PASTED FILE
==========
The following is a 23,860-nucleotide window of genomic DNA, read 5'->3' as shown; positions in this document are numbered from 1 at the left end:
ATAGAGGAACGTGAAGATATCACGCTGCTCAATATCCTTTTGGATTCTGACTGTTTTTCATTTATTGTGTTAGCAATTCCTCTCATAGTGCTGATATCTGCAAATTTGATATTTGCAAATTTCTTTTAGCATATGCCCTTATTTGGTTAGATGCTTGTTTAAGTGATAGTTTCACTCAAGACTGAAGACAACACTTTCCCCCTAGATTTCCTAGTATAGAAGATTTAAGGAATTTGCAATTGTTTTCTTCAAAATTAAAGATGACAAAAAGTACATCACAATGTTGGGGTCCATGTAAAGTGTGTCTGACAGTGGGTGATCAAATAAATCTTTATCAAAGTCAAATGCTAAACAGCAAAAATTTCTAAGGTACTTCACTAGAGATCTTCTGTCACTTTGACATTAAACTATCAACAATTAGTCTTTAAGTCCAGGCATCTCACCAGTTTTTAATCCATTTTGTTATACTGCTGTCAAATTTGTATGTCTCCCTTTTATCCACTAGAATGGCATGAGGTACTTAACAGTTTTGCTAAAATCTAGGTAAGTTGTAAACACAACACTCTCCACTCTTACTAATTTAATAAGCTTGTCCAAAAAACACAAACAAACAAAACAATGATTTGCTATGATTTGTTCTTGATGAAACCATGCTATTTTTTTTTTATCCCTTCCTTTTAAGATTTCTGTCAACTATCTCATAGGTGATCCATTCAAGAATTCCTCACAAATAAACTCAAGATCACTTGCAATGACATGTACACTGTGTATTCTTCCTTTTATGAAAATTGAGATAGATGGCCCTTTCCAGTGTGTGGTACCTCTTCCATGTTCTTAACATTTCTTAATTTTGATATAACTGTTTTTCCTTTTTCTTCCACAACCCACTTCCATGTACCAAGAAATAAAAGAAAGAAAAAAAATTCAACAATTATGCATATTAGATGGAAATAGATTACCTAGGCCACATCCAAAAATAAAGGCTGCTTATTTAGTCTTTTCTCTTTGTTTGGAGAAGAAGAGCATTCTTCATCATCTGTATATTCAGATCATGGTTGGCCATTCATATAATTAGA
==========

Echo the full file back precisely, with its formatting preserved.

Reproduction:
The following is a 23,860-nucleotide window of genomic DNA, read 5'->3' as shown; positions in this document are numbered from 1 at the left end:
ATAGAGGAACGTGAAGATATCACGCTGCTCAATATCCTTTTGGATTCTGACTGTTTTTCATTTATTGTGTTAGCAATTCCTCTCATAGTGCTGATATCTGCAAATTTGATATTTGCAAATTTCTTTTAGCATATGCCCTTATTTGGTTAGATGCTTGTTTAAGTGATAGTTTCACTCAAGACTGAAGACAACACTTTCCCCCTAGATTTCCTAGTATAGAAGATTTAAGGAATTTGCAATTGTTTTCTTCAAAATTAAAGATGACAAAAAGTACATCACAATGTTGGGGTCCATGTAAAGTGTGTCTGACAGTGGGTGATCAAATAAATCTTTATCAAAGTCAAATGCTAAACAGCAAAAATTTCTAAGGTACTTCACTAGAGATCTTCTGTCACTTTGACATTAAACTATCAACAATTAGTCTTTAAGTCCAGGCATCTCACCAGTTTTTAATCCATTTTGTTATACTGCTGTCAAATTTGTATGTCTCCCTTTTATCCACTAGAATGGCATGAGGTACTTAACAGTTTTGCTAAAATCTAGGTAAGTTGTAAACACAACACTCTCCACTCTTACTAATTTAATAAGCTTGTCCAAAAAACACAAACAAACAAAACAATGATTTGCTATGATTTGTTCTTGATGAAACCATGCTATTTTTTTTTTATCCCTTCCTTTTAAGATTTCTGTCAACTATCTCATAGGTGATCCATTCAAGAATTCCTCACAAATAAACTCAAGATCACTTGCAATGACATGTACACTGTGTATTCTTCCTTTTATGAAAATTGAGATAGATGGCCCTTTCCAGTGTGTGGTACCTCTTCCATGTTCTTAACATTTCTTAATTTTGATATAACTGTTTTTCCTTTTTCTTCCACAACCCACTTCCATGTACCAAGAAATAAAAGAAAGAAAAAAAATTCAACAATTATGCATATTAGATGGAAATAGATTACCTAGGCCACATCCAAAAATAAAGGCTGCTTATTTAGTCTTTTCTCTTTGTTTGGAGAAGAAGAGCATTCTTCATCATCTGTATATTCAGATCATGGTTGGCCATTCATATAATTAGA